FYI: we'll also be running a sister exchange project with a local high schools' horticulture program. our kids are spending time in their gardens and their students and teachers are coming to visit us. We have one horticuluralist among our volunteers and another is currently signing up.So we're in a great learning environment...
The green manure mix I got from Green Harvest and they also sent me a handy little pamphlet with the seed packets and inoculant: Organic Soil Improvement Guide. Very useful little DIY manual.
I've also been using Neutrog 'GoGo Juice' here at home...
I have a copy of some FoodWeb publications into which I've dabbled but I'm living a sort of contradiction.
I've bought my 'garden' from yellowish sand to sandy loam over the past 6 years or so. From seeming sterility to a dirt teeming with life. I know my soil still has gross limitations. It's still shallow for instance...
But my mounds are what has taken off ...and in terms of the no dig, no plough, perspective I'm really adding air to the soil and disturbing the critters' habitat. I may build my mounds with a hand trowel -- always with a hand trowel -- like sandcastle building on a beach -- but I am half way to the French influenced 'double dig' tradition...
So I'm trying to engineer a good 'additive' protocol...and since these mixes are expensive and can be hard to work with sometimes, I'm wondering about seriously getting into home brewing of manure or compost teas.
Do you reckon that's worth the effort ...or are there a wider range of bought options I could consider? Any recommendations? I gather that inoculants (a)need to be refrigerated and (b) have a short shelf life.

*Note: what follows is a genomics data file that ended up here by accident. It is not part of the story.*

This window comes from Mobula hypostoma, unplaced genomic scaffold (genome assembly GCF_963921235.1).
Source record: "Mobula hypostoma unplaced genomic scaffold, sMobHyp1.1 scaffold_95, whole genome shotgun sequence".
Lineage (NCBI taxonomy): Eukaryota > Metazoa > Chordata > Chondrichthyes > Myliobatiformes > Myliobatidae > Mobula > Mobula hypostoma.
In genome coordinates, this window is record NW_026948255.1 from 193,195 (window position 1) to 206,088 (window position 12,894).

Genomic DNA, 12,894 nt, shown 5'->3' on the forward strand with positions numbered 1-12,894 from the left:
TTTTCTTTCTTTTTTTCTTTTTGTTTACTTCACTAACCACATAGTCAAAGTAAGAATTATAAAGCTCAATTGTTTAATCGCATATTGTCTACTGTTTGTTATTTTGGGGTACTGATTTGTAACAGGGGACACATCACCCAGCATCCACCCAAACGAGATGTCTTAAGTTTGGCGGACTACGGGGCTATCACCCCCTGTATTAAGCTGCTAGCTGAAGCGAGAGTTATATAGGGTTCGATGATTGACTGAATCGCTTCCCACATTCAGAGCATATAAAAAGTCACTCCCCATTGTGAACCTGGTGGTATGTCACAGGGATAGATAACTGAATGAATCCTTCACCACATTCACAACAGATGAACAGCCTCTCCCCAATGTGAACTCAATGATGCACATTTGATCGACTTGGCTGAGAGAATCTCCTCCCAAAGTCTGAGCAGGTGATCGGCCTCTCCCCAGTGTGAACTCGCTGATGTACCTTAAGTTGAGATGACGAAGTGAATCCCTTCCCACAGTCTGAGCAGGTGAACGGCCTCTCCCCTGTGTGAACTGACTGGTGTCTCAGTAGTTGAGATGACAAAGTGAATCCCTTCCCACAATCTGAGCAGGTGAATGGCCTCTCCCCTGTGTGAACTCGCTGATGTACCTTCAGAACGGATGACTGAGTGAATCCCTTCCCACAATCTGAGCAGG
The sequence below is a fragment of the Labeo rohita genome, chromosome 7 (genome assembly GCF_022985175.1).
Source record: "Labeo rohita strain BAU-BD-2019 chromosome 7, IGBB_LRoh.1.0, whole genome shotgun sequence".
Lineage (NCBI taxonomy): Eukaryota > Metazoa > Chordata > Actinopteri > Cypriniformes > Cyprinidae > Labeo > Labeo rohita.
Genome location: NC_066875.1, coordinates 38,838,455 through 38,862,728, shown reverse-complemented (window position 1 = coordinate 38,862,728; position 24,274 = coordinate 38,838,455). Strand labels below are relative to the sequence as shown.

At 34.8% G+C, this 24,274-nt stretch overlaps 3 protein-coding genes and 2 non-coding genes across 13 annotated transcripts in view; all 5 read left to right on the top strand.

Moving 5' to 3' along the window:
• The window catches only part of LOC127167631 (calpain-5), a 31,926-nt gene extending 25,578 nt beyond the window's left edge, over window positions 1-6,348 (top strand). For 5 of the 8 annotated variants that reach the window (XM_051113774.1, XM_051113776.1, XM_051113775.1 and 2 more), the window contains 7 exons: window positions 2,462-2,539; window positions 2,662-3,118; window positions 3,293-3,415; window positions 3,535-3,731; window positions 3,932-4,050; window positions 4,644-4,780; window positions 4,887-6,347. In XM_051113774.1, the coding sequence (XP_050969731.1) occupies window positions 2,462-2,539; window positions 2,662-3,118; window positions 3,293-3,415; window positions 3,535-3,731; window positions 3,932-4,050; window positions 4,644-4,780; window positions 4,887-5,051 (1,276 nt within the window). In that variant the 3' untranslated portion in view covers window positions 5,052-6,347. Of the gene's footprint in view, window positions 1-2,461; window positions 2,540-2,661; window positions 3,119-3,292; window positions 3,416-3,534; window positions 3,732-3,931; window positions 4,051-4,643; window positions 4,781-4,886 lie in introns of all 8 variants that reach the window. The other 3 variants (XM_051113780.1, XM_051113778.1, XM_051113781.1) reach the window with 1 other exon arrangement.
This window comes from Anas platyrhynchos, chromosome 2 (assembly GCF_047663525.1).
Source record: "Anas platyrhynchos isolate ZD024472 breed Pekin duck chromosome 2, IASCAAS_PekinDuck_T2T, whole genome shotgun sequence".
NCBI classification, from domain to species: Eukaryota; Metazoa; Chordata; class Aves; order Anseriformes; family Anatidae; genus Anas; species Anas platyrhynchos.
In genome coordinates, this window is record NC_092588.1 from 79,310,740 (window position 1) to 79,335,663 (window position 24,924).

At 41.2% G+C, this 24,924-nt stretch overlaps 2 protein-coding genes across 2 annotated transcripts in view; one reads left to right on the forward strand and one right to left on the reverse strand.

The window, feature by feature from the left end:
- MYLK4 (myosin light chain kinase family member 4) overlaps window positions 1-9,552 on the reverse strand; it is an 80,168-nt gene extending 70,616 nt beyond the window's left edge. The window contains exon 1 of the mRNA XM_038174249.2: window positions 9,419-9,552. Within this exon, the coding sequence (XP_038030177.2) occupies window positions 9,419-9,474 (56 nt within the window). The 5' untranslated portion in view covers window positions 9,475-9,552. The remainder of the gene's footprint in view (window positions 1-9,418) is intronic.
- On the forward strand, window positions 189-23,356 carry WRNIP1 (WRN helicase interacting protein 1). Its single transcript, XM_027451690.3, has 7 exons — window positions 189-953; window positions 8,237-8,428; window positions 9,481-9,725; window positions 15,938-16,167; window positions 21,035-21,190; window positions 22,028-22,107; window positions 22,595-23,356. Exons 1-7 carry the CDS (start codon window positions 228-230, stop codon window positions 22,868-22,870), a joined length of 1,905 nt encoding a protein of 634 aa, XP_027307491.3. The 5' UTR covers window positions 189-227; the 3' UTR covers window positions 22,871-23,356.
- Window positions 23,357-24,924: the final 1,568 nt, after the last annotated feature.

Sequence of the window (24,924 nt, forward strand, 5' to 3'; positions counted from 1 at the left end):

Of course the other issue is how to get the bacteria into the soil: coating the seed, watering in...or whatever.I'm in no position as yet to judge my results -- I just want to foster good habits.
All I have had experience with is home-brewed teas. I got a simple recipe from a BOG newsletter. I'll do a separate post rather than have it buried with other items. I have used this brew but since I didn't do a side-by-side trial, I can't comment on the results or lack thereof.
A person who I get some bags of cow manure from, suggested to me to put 2 or 3 old dry cow paddies into a large bucket and soak for a fey days. I love this one as it's quick and simple. The mix does not stink in the short soak time. It's probably not as much of a brew, and more of a soak/nutrient solution. I've being doing this for several weeks now, and I am unsure of the results, but it's a nice, clear brown colour by the time it goes on the garden.
Here's a review of manure/compost teas. The core problem with using animal manures is the pathogens. That means, if you use it:
The standard guideline for manures is to not use them on any crops for human consumption any earlier than 90 to 120 days before harvest.
But a basic manure tea is a straightforward process...but some aeration is required. Elaine Ingham's Compost Tea Brewing Manual (download pdf) is worth studying.
Elaine coolowl's recipe seems complicated but then so does Ingham's.
The basic manure tea makings seem simple enough but Ingham's manual has some critiques: